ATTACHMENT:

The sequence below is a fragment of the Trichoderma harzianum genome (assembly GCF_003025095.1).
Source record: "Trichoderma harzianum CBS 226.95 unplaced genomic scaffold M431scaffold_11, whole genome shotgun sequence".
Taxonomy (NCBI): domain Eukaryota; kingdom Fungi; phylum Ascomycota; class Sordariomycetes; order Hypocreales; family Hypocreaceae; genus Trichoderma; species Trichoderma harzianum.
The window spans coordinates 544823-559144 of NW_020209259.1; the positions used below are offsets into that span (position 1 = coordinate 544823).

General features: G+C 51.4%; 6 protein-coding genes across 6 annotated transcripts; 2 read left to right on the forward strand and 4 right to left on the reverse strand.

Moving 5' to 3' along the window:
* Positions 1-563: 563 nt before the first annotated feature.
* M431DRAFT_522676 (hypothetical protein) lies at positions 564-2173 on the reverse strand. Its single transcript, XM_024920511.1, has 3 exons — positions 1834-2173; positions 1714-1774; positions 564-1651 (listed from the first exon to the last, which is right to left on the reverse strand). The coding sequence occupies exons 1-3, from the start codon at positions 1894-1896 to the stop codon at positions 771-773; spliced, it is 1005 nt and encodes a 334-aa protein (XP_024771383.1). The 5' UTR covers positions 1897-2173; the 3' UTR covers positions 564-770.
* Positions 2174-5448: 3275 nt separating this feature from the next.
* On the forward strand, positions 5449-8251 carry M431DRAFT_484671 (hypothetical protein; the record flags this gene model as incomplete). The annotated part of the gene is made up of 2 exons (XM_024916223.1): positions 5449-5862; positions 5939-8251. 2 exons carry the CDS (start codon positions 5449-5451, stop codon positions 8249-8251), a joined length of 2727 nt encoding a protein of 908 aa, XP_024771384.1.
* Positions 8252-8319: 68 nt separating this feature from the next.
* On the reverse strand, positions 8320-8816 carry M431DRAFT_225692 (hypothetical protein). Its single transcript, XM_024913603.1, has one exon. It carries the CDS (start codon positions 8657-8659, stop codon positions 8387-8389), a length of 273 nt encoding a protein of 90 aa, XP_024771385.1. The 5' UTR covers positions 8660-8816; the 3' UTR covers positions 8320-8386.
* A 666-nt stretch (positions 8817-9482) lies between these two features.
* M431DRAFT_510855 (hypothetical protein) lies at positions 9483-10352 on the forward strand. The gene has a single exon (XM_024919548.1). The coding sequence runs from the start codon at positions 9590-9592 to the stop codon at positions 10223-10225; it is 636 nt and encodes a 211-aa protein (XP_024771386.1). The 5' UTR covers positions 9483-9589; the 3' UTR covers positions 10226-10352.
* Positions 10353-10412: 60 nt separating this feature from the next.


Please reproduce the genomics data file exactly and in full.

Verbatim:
The sequence below is a fragment of the Trichoderma harzianum genome (assembly GCF_003025095.1).
Source record: "Trichoderma harzianum CBS 226.95 unplaced genomic scaffold M431scaffold_11, whole genome shotgun sequence".
Taxonomy (NCBI): domain Eukaryota; kingdom Fungi; phylum Ascomycota; class Sordariomycetes; order Hypocreales; family Hypocreaceae; genus Trichoderma; species Trichoderma harzianum.
The window spans coordinates 544823-559144 of NW_020209259.1; the positions used below are offsets into that span (position 1 = coordinate 544823).

General features: G+C 51.4%; 6 protein-coding genes across 6 annotated transcripts; 2 read left to right on the forward strand and 4 right to left on the reverse strand.

Moving 5' to 3' along the window:
* Positions 1-563: 563 nt before the first annotated feature.
* M431DRAFT_522676 (hypothetical protein) lies at positions 564-2173 on the reverse strand. Its single transcript, XM_024920511.1, has 3 exons — positions 1834-2173; positions 1714-1774; positions 564-1651 (listed from the first exon to the last, which is right to left on the reverse strand). The coding sequence occupies exons 1-3, from the start codon at positions 1894-1896 to the stop codon at positions 771-773; spliced, it is 1005 nt and encodes a 334-aa protein (XP_024771383.1). The 5' UTR covers positions 1897-2173; the 3' UTR covers positions 564-770.
* Positions 2174-5448: 3275 nt separating this feature from the next.
* On the forward strand, positions 5449-8251 carry M431DRAFT_484671 (hypothetical protein; the record flags this gene model as incomplete). The annotated part of the gene is made up of 2 exons (XM_024916223.1): positions 5449-5862; positions 5939-8251. 2 exons carry the CDS (start codon positions 5449-5451, stop codon positions 8249-8251), a joined length of 2727 nt encoding a protein of 908 aa, XP_024771384.1.
* Positions 8252-8319: 68 nt separating this feature from the next.
* On the reverse strand, positions 8320-8816 carry M431DRAFT_225692 (hypothetical protein). Its single transcript, XM_024913603.1, has one exon. It carries the CDS (start codon positions 8657-8659, stop codon positions 8387-8389), a length of 273 nt encoding a protein of 90 aa, XP_024771385.1. The 5' UTR covers positions 8660-8816; the 3' UTR covers positions 8320-8386.
* A 666-nt stretch (positions 8817-9482) lies between these two features.
* M431DRAFT_510855 (hypothetical protein) lies at positions 9483-10352 on the forward strand. The gene has a single exon (XM_024919548.1). The coding sequence runs from the start codon at positions 9590-9592 to the stop codon at positions 10223-10225; it is 636 nt and encodes a 211-aa protein (XP_024771386.1). The 5' UTR covers positions 9483-9589; the 3' UTR covers positions 10226-10352.
* Positions 10353-10412: 60 nt separating this feature from the next.